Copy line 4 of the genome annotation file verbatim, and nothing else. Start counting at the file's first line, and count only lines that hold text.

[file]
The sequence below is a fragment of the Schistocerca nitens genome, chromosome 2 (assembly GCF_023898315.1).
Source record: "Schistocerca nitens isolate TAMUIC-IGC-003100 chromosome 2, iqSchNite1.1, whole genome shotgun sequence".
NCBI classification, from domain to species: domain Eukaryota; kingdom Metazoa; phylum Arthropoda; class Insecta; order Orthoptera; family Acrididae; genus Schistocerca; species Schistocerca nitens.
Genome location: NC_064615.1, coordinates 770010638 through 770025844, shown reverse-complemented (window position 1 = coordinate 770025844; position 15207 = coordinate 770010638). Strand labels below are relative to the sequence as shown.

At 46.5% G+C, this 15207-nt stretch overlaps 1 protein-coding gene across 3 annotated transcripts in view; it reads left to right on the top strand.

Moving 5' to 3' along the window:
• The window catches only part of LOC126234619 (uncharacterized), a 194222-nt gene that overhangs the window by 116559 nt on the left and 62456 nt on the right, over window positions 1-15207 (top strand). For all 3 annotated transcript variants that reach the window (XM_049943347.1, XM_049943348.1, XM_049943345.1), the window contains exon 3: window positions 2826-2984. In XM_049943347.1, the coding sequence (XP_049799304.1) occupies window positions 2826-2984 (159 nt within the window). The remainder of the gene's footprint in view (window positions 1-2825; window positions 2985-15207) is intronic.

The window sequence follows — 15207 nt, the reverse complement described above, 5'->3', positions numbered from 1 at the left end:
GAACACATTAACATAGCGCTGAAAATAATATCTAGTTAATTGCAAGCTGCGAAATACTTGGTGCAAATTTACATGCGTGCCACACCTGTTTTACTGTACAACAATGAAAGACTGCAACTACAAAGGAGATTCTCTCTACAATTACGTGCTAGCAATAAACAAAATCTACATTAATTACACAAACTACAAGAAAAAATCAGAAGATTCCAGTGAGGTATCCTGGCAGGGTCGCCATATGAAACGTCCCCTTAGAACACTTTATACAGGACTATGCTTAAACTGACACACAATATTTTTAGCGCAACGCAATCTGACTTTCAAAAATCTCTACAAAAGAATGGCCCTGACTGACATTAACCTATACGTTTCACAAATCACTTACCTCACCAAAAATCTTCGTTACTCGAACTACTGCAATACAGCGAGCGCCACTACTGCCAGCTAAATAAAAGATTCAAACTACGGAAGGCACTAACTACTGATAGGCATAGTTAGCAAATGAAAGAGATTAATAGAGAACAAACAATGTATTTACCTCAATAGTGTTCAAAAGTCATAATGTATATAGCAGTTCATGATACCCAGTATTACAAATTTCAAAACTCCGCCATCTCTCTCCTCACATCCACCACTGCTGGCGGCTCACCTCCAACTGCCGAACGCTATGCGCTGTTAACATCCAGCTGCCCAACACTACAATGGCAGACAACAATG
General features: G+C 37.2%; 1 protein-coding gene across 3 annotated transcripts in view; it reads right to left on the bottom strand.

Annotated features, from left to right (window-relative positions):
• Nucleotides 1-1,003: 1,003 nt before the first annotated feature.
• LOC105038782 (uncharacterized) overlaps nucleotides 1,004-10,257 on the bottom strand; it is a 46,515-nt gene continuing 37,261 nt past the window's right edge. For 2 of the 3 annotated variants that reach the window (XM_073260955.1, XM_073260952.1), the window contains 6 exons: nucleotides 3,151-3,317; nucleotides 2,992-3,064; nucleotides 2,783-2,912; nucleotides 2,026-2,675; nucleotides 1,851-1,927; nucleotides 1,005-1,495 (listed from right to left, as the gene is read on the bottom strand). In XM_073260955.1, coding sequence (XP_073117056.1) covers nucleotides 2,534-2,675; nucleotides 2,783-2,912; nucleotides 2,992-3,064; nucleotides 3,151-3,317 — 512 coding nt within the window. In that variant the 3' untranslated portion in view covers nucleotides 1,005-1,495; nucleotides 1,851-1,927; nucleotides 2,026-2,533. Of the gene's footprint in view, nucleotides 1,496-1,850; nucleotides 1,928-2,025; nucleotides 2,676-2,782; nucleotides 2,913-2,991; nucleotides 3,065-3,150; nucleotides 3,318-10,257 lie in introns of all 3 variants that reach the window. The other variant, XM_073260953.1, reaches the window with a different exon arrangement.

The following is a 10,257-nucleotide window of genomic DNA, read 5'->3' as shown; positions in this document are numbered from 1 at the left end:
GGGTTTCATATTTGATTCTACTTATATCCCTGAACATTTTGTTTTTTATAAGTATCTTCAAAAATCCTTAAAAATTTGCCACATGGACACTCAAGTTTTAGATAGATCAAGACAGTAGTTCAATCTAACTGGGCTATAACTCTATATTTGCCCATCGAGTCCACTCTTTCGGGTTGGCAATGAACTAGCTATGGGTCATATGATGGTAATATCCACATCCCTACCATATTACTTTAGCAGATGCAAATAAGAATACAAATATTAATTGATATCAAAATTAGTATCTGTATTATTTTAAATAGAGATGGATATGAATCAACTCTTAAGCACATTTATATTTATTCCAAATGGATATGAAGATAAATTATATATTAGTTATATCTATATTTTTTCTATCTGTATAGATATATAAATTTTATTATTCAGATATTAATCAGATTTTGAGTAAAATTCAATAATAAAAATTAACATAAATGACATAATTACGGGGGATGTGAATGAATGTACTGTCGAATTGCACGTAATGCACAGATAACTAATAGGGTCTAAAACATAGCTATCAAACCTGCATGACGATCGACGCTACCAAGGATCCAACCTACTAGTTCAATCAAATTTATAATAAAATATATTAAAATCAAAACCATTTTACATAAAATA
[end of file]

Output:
Genome location: NC_064615.1, coordinates 770010638 through 770025844, shown reverse-complemented (window position 1 = coordinate 770025844; position 15207 = coordinate 770010638). Strand labels below are relative to the sequence as shown.